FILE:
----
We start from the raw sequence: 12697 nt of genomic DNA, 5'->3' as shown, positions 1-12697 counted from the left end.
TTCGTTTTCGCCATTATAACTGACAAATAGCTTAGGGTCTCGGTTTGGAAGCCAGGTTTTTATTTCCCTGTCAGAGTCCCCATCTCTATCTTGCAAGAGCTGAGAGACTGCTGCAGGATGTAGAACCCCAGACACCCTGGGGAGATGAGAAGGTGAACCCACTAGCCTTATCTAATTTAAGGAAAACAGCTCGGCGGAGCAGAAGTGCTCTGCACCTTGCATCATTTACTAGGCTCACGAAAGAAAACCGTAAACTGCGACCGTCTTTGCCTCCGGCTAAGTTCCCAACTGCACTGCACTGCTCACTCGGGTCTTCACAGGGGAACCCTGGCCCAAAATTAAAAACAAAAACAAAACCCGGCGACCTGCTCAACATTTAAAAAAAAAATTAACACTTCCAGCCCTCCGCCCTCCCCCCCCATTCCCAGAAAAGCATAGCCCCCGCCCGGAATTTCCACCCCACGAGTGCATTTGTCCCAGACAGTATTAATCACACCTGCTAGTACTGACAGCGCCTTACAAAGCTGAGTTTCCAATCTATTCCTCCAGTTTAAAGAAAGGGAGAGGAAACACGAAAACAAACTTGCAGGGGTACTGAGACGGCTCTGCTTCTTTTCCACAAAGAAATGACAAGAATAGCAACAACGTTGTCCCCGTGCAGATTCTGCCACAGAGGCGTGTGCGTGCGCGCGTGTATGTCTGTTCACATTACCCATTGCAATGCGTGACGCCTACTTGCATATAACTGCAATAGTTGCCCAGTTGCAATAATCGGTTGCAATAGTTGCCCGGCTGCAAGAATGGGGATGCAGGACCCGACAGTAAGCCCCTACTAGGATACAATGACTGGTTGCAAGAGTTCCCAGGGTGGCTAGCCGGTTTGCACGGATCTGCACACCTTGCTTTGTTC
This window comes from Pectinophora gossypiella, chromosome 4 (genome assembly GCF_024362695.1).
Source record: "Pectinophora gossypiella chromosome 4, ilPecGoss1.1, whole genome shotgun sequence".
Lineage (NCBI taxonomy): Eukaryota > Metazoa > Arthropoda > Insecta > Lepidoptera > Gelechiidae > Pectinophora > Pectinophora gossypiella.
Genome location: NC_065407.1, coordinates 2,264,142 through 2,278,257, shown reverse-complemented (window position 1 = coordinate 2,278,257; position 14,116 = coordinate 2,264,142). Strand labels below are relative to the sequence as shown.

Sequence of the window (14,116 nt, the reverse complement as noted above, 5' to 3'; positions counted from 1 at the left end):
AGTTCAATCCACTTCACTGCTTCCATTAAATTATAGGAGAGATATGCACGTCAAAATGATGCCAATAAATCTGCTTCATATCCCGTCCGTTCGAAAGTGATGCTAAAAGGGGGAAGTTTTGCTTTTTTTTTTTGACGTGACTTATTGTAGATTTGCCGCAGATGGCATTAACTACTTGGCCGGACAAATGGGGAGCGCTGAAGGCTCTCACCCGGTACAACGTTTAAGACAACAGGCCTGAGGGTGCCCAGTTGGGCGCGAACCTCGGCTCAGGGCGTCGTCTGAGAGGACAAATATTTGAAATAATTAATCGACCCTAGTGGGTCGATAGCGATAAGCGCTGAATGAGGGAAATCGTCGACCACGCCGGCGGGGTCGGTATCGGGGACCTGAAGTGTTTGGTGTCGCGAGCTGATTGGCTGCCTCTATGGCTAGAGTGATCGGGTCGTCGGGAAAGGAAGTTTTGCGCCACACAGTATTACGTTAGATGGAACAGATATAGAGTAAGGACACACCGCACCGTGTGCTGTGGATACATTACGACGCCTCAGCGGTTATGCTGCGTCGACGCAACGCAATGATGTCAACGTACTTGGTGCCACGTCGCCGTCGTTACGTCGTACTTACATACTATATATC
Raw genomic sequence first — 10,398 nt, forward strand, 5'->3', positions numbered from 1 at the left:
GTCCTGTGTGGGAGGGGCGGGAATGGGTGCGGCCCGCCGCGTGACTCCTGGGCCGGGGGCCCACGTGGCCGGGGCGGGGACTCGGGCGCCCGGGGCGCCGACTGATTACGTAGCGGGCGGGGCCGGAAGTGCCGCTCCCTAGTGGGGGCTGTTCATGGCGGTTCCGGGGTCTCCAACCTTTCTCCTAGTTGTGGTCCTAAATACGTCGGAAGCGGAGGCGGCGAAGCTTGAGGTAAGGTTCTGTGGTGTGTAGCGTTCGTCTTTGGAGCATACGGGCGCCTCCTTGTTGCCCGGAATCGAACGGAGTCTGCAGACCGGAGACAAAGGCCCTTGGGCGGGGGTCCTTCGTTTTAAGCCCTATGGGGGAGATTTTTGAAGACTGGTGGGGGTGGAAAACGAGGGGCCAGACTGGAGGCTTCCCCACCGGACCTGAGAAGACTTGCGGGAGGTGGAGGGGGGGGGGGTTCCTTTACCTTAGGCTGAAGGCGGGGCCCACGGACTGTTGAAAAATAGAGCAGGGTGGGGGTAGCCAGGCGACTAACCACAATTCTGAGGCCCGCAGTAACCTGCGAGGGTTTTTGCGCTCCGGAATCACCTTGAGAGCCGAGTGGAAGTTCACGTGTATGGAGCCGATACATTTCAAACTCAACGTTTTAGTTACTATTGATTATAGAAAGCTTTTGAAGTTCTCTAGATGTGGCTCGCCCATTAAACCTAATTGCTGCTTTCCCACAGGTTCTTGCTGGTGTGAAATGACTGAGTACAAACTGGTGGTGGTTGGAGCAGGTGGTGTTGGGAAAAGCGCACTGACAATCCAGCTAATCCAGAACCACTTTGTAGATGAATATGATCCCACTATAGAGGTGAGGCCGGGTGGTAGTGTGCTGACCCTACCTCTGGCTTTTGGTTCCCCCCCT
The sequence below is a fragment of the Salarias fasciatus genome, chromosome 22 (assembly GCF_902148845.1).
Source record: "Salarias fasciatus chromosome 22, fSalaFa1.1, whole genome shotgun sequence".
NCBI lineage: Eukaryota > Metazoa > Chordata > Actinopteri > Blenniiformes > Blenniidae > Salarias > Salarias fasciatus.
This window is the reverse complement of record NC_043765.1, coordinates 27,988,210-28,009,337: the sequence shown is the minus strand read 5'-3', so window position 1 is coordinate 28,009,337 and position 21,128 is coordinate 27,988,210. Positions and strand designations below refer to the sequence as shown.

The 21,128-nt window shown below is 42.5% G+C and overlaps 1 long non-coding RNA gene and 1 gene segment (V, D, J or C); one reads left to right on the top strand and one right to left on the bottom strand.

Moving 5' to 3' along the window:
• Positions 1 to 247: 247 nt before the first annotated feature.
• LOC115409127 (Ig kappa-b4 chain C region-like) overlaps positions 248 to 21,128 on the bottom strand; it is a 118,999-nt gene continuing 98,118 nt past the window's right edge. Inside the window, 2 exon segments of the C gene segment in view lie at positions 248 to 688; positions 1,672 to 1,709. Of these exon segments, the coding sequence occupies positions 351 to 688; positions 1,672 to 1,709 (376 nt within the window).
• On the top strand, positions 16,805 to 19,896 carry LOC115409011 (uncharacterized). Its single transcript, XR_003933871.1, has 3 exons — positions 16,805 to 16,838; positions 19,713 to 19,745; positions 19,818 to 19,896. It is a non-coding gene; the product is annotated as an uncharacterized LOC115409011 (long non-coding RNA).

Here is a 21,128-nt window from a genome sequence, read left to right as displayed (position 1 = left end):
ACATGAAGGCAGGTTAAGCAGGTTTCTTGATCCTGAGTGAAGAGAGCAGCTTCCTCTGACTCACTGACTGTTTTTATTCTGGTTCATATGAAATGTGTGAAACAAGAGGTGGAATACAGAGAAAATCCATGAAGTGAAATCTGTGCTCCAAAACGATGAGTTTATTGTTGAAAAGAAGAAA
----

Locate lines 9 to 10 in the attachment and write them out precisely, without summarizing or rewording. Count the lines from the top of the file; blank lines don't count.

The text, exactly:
Raw genomic sequence first — 10,398 nt, forward strand, 5'->3', positions numbered from 1 at the left:
GTCCTGTGTGGGAGGGGCGGGAATGGGTGCGGCCCGCCGCGTGACTCCTGGGCCGGGGGCCCACGTGGCCGGGGCGGGGACTCGGGCGCCCGGGGCGCCGACTGATTACGTAGCGGGCGGGGCCGGAAGTGCCGCTCCCTAGTGGGGGCTGTTCATGGCGGTTCCGGGGTCTCCAACCTTTCTCCTAGTTGTGGTCCTAAATACGTCGGAAGCGGAGGCGGCGAAGCTTGAGGTAAGGTTCTGTGGTGTGTAGCGTTCGTCTTTGGAGCATACGGGCGCCTCCTTGTTGCCCGGAATCGAACGGAGTCTGCAGACCGGAGACAAAGGCCCTTGGGCGGGGGTCCTTCGTTTTAAGCCCTATGGGGGAGATTTTTGAAGACTGGTGGGGGTGGAAAACGAGGGGCCAGACTGGAGGCTTCCCCACCGGACCTGAGAAGACTTGCGGGAGGTGGAGGGGGGGGGGGTTCCTTTACCTTAGGCTGAAGGCGGGGCCCACGGACTGTTGAAAAATAGAGCAGGGTGGGGGTAGCCAGGCGACTAACCACAATTCTGAGGCCCGCAGTAACCTGCGAGGGTTTTTGCGCTCCGGAATCACCTTGAGAGCCGAGTGGAAGTTCACGTGTATGGAGCCGATACATTTCAAACTCAACGTTTTAGTTACTATTGATTATAGAAAGCTTTTGAAGTTCTCTAGATGTGGCTCGCCCATTAAACCTAATTGCTGCTTTCCCACAGGTTCTTGCTGGTGTGAAATGACTGAGTACAAACTGGTGGTGGTTGGAGCAGGTGGTGTTGGGAAAAGCGCACTGACAATCCAGCTAATCCAGAACCACTTTGTAGATGAATATGATCCCACTATAGAGGTGAGGCCGGGTGGTAGTGTGCTGACCCTACCTCTGGCTTTTGGTTCCCCCCCT